The award for my last review of the year goes to something a little left field for me, Joy Eadie’s Discovering Charles Meere: Art and allusion. I say left field because it is, essentially, a book of art criticism, and I don’t do much of that here (or anywhere, for that matter!) However, when Halstead Press offered me a copy for review a few months ago, I was intrigued, so accepted the book. And here is why I was intrigued …
In the email offering me the book, the publisher wrote:
Australian Beach Pattern is Meere’s most famous work and hangs in the Art Gallery of NSW. However, despite its popularity and recognition, it has been labelled by critics as an unimaginative work which glorifies an Aryan ideal of mid-twentieth Australia, and Meere’s name is hardly known.
And thus my interest was aroused, because earlier this year I had been to the Brave New World: Australia 1930s exhibition at the National Gallery of Victoria. One of the sections was titled “Body culture” and the commentary noted that “the evolution of a new Australian ‘type’ was also proposed in the 1930s – a white Australian drawn from British stock, but with an athletic and streamlined shape honed by time spent swimming and surfing on local beaches.” The notes referred to the problematic aspects of this idea in an era when eugenics was on the rise in Germany.
While the exhibition didn’t, in fact, include Charles Meere, it is in this context that his most famous work, “Australian Beach Pattern” (online image) dated 1940, has been seen and it is this interpretation that Joy Eadie refutes by offering her own reading of the painting. She does this by analysing the painting and comparing it with like works from his oeuvre to develop her ideas about his themes and world view.
Eadie’s thesis is, essentially, that within Meere’s coolly formal application of an Art Deco-cum-neoclassical style lie recurring features including “a certain dry wit, irony, the use of allusion and appropriation, oblique reference to the historical context and to being in a certain time and place, while recalling other times and places”. These features, she argues, are not easily apparent in one work, such as “Australian Beach Pattern”, but they become evident in the context of several works.
However, before I discuss the book, I should explain for those who don’t know that “Australian Beach Pattern” is one of Australia’s iconic images. It was used on the program for the 2000 Sydney Olympics, on the cover of Robert Drewe’s The bodysurfers, and apparently features in curriculum materials about democracy in Australian schools. Merchandise featuring it is also amongst the most popular at the Art Gallery of News South Wales, where the painting has resided since 1965. But now, to the book …
It starts with a brief biography of the little-known British-born Meere (1890-1961), then moves on in Chapter 2 to analyse the poster (“1978 … 1938 150 Years of Progress”) he created for NSW’s 1938 Sesquicentenary celebrations. Referencing some of the tensions of the anniversary planning and using the careful eye for detail needed by an art critic, Eadie identifies features of the poster which depart from traditional poster style, and proposes that Meere’s aim was to subvert the “nationalistic hubris” of the anniversary story. Her analysis includes the suggestion that Meere alludes to Hieronymous Bosch’s “Ship of Fools” painting to comment on the practice of sending British outcasts to the other side of the world. She notes his inclusion of tall strong Aboriginal people on the shore, his placing of his own signature in proximity to these figures, and argues that his “choice of black to proclaim the joyous message of progress” was “deliberate and ironic”.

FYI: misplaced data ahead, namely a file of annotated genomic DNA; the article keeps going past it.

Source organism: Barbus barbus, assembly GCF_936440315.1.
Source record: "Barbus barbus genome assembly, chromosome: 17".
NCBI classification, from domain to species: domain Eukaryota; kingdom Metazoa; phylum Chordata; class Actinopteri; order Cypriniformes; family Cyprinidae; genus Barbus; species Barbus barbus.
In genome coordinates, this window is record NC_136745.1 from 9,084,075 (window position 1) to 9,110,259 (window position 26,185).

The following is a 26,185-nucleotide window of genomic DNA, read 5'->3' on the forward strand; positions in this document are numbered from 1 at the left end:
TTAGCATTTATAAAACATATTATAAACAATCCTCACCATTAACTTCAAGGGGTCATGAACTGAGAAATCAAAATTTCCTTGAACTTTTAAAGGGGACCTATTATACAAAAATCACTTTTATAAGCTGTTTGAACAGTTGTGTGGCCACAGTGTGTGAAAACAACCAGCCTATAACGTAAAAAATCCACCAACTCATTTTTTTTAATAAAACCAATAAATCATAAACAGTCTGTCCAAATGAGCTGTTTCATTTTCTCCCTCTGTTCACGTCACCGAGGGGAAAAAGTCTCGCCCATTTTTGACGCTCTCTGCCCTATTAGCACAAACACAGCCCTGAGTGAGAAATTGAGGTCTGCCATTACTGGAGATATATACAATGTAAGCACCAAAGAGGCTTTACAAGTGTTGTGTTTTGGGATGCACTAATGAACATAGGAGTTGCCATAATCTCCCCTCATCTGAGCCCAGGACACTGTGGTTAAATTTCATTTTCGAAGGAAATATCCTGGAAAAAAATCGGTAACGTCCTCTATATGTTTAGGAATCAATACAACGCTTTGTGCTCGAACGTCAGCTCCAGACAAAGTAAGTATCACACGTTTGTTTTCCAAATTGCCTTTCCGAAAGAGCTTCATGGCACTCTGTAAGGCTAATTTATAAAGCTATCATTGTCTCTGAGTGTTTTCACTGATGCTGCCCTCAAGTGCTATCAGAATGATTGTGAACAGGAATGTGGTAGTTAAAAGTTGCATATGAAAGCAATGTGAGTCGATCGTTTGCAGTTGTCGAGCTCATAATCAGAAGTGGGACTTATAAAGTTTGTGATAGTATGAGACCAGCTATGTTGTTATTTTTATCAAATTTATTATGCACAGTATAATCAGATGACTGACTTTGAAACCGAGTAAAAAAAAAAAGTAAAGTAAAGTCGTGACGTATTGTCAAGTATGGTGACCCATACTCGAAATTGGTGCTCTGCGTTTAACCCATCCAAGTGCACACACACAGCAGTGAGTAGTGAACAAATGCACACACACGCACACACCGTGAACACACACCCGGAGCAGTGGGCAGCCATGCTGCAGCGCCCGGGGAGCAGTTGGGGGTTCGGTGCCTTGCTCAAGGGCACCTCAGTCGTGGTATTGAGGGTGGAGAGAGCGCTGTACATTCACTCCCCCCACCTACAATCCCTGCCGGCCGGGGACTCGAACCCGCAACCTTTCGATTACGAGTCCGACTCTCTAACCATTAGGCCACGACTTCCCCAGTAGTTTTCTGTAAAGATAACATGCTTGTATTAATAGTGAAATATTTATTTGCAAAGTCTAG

In this vein – analysing Meere’s painting style, use of colour, allusions to European paintings, historical context, and so on – Eadie discusses picture after picture, including of course “Australian Beach Pattern”, to build up her argument concerning Meere’s more subversive commentary on contemporary culture, and she is, overall, convincing. Her close reading of the paintings, mirrors, really, the close textual analysis literary critics do. And her challenge with Meere reminded me of that issue regarding the value to criticism of knowing the creator that I raised in my recent review of Bernadette Brennan’s book, because, in Meere’s case, it appears there are “no diaries or notebooks recording his artistic practice” so, says Eadie, “one can only speculate”.
And speculate she does, sometimes drawing long bows. These show the depth of her research, but with little evidence for what Meere actually knew, saw, experienced or thought, these bows rely on our agreeing with her assumptions – particularly regarding his alluding to other works. Her analysis of his “Diamonds are a girl’s best friend” painting is fascinating but relies on our making a number of leaps with her. In her chapter discussing the origins of the large number of “copies” of “Australian Beach Pattern” which regularly hit the market, the speculations build, but, as she does elsewhere, she admits to them, calling one idea “highly speculative”. Other times, she explains that she had to work from digital or reproduction copies of works in private hands, and that her analysis could change on seeing the work itself. None of this, however, gets out of hand, and her arguments are clear.
Discovering Charles Meere might sound dry and suited only to specialists, but not so. Eadie’s writing is engaging and refreshingly free of academic jargon and meaningless polysyllabic words. The book is short, nicely produced, and is well-illustrated, making it easy to follow her argument. As for the content, it should appeal to anyone interested in Australian art and 20th century Australian culture. I enjoyed my foray into the outfields of my reading interests!
Discovering Charles Meere: Art and allusion
Braddon: Halstead Press, 2017
(Review copy courtesy Halstead Press)